Yesterday (Thursday 2 October) was National Poetry Day. To mark the occasion we were all encouraged by the organisers to tweet a few verses of a favourite poem, or to perhaps compose some prose of our own.
This was a wonderful opportunity for the nation to share its love of poetry. Unfortunately it also presented an opportunity for politicians to once again demonstrate why they really should not be let loose on social media. Conservative MP and junior minister Matthew Hancock tweeted a limerick which described the Labour Party as ”full of queers”. Unsurprisingly there were calls for Hancock to be sacked and he quickly issued a grovelling apology, describing the tweet as “accidental”.
My own poetic tweet was a few verses of Robert Burns poem “to a louse”. It tells the story of a young woman attending church dressed in her Sunday best. She becomes aware of the fact that everyone is looking at her and assumes that they are enthralled by her great beauty and her fine clothes. Sadly, the reality is that they are all staring at the lice crawling across her bonnet.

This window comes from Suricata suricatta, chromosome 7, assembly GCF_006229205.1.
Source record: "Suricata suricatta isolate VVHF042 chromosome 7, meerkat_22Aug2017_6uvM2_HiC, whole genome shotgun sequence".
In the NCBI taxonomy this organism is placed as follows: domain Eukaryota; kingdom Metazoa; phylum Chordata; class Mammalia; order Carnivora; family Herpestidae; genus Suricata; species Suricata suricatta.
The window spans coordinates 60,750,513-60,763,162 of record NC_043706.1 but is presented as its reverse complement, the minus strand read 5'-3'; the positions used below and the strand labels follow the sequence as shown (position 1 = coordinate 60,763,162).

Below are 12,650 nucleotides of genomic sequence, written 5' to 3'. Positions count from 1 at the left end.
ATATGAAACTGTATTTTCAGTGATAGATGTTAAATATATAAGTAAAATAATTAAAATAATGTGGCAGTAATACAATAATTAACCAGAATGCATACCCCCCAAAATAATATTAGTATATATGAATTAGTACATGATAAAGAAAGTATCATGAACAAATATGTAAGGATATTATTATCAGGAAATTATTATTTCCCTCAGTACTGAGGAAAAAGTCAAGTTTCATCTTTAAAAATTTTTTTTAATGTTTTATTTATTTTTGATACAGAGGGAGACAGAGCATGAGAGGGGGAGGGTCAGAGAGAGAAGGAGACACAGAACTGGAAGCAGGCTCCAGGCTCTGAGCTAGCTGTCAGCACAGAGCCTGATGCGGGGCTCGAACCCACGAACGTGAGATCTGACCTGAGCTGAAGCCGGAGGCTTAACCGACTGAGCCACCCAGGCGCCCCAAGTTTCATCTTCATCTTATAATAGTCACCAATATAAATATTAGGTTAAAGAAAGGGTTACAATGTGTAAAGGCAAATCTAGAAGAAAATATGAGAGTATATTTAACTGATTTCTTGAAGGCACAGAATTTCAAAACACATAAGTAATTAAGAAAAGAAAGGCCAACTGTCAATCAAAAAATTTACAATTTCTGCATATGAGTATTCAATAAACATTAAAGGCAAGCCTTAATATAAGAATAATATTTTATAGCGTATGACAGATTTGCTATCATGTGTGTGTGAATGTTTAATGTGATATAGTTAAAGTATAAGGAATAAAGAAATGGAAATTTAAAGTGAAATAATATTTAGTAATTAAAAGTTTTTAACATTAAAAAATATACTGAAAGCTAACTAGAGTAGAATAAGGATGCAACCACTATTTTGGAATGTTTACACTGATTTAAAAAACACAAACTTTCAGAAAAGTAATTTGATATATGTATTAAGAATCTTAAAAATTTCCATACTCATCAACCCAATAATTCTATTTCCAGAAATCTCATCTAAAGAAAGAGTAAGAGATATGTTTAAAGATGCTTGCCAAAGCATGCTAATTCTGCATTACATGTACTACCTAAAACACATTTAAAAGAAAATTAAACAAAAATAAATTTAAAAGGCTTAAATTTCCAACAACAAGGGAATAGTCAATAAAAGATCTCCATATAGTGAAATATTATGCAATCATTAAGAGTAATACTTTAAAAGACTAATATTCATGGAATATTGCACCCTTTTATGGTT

I tweeted the final verse –
O wad some Power the giftie gie us, To see oursels as ithers see us!
It wad frae mony a blunder free us, An’ foolish notion:
What airs in dress an’ gait wad lea’e us, An’ ev’n devotion!
For those of you not familiar with 18th century Scots dialect, Burns is pointing out that we would all behave much less foolishly if we could only see ourselves as others see us. That strikes me as being even more relevant today than it was when Burns wrote it back in 1785.
It seems to me that Matthew Hancock could have saved himself a lot of grief if he had heeded the advice of Burns and thought for a minute about the affect that his tweet would have on how other people view him.